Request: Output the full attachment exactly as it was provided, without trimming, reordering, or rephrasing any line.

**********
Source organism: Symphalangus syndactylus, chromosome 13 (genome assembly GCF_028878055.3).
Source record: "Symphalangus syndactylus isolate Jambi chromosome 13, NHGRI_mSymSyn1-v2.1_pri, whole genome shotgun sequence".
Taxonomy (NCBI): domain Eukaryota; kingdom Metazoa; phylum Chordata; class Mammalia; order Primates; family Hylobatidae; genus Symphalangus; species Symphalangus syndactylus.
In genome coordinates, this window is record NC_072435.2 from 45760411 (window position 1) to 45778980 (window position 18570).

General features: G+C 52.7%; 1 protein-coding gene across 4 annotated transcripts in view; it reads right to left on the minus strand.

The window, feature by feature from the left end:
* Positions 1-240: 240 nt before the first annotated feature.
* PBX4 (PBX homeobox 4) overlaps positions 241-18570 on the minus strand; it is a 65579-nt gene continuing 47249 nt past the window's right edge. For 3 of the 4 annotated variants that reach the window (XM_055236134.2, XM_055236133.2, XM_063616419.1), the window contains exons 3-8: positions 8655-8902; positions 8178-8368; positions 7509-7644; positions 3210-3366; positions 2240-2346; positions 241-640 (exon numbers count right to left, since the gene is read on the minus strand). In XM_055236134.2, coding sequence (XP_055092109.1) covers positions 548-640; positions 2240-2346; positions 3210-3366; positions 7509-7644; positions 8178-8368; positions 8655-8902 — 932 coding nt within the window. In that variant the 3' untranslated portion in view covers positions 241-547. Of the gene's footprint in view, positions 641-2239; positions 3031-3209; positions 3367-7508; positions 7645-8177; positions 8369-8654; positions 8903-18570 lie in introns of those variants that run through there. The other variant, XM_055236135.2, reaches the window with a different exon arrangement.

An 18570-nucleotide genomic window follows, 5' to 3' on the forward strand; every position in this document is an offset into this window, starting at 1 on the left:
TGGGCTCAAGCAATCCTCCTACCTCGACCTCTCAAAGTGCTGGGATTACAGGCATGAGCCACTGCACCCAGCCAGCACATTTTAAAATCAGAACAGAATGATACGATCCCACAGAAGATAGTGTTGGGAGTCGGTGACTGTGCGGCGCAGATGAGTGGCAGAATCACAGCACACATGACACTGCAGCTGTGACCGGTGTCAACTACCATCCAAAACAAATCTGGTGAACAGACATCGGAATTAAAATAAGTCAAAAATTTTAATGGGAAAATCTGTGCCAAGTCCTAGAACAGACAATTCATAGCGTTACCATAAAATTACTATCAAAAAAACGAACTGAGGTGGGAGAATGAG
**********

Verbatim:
Source organism: Symphalangus syndactylus, chromosome 13 (genome assembly GCF_028878055.3).
Source record: "Symphalangus syndactylus isolate Jambi chromosome 13, NHGRI_mSymSyn1-v2.1_pri, whole genome shotgun sequence".
Taxonomy (NCBI): domain Eukaryota; kingdom Metazoa; phylum Chordata; class Mammalia; order Primates; family Hylobatidae; genus Symphalangus; species Symphalangus syndactylus.
In genome coordinates, this window is record NC_072435.2 from 45760411 (window position 1) to 45778980 (window position 18570).

General features: G+C 52.7%; 1 protein-coding gene across 4 annotated transcripts in view; it reads right to left on the minus strand.

The window, feature by feature from the left end:
* Positions 1-240: 240 nt before the first annotated feature.
* PBX4 (PBX homeobox 4) overlaps positions 241-18570 on the minus strand; it is a 65579-nt gene continuing 47249 nt past the window's right edge. For 3 of the 4 annotated variants that reach the window (XM_055236134.2, XM_055236133.2, XM_063616419.1), the window contains exons 3-8: positions 8655-8902; positions 8178-8368; positions 7509-7644; positions 3210-3366; positions 2240-2346; positions 241-640 (exon numbers count right to left, since the gene is read on the minus strand). In XM_055236134.2, coding sequence (XP_055092109.1) covers positions 548-640; positions 2240-2346; positions 3210-3366; positions 7509-7644; positions 8178-8368; positions 8655-8902 — 932 coding nt within the window. In that variant the 3' untranslated portion in view covers positions 241-547. Of the gene's footprint in view, positions 641-2239; positions 3031-3209; positions 3367-7508; positions 7645-8177; positions 8369-8654; positions 8903-18570 lie in introns of those variants that run through there. The other variant, XM_055236135.2, reaches the window with a different exon arrangement.

An 18570-nucleotide genomic window follows, 5' to 3' on the forward strand; every position in this document is an offset into this window, starting at 1 on the left:
TGGGCTCAAGCAATCCTCCTACCTCGACCTCTCAAAGTGCTGGGATTACAGGCATGAGCCACTGCACCCAGCCAGCACATTTTAAAATCAGAACAGAATGATACGATCCCACAGAAGATAGTGTTGGGAGTCGGTGACTGTGCGGCGCAGATGAGTGGCAGAATCACAGCACACATGACACTGCAGCTGTGACCGGTGTCAACTACCATCCAAAACAAATCTGGTGAACAGACATCGGAATTAAAATAAGTCAAAAATTTTAATGGGAAAATCTGTGCCAAGTCCTAGAACAGACAATTCATAGCGTTACCATAAAATTACTATCAAAAAAACGAACTGAGGTGGGAGAATGAG